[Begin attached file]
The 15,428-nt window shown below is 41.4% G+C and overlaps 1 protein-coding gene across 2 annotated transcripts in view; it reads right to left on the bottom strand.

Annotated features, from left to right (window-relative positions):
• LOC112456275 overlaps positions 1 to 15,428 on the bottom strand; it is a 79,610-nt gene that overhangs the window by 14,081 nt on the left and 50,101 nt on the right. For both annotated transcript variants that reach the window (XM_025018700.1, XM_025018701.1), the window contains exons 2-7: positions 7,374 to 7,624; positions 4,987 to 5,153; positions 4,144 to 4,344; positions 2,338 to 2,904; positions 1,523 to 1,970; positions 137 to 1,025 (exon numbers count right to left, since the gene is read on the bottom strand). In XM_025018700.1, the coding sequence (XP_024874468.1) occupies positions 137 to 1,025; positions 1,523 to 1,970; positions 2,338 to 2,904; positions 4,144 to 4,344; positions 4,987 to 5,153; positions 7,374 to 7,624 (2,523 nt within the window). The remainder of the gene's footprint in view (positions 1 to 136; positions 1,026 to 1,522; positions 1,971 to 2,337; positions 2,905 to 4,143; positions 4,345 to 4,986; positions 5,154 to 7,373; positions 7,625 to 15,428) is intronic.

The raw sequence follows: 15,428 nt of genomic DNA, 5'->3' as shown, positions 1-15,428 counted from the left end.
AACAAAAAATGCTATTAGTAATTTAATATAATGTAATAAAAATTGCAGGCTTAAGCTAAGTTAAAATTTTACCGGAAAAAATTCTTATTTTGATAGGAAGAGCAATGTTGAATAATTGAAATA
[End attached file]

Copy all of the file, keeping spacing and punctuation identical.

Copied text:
The 15,428-nt window shown below is 41.4% G+C and overlaps 1 protein-coding gene across 2 annotated transcripts in view; it reads right to left on the bottom strand.

Annotated features, from left to right (window-relative positions):
• LOC112456275 overlaps positions 1 to 15,428 on the bottom strand; it is a 79,610-nt gene that overhangs the window by 14,081 nt on the left and 50,101 nt on the right. For both annotated transcript variants that reach the window (XM_025018700.1, XM_025018701.1), the window contains exons 2-7: positions 7,374 to 7,624; positions 4,987 to 5,153; positions 4,144 to 4,344; positions 2,338 to 2,904; positions 1,523 to 1,970; positions 137 to 1,025 (exon numbers count right to left, since the gene is read on the bottom strand). In XM_025018700.1, the coding sequence (XP_024874468.1) occupies positions 137 to 1,025; positions 1,523 to 1,970; positions 2,338 to 2,904; positions 4,144 to 4,344; positions 4,987 to 5,153; positions 7,374 to 7,624 (2,523 nt within the window). The remainder of the gene's footprint in view (positions 1 to 136; positions 1,026 to 1,522; positions 1,971 to 2,337; positions 2,905 to 4,143; positions 4,345 to 4,986; positions 5,154 to 7,373; positions 7,625 to 15,428) is intronic.

The raw sequence follows: 15,428 nt of genomic DNA, 5'->3' as shown, positions 1-15,428 counted from the left end.
AACAAAAAATGCTATTAGTAATTTAATATAATGTAATAAAAATTGCAGGCTTAAGCTAAGTTAAAATTTTACCGGAAAAAATTCTTATTTTGATAGGAAGAGCAATGTTGAATAATTGAAATA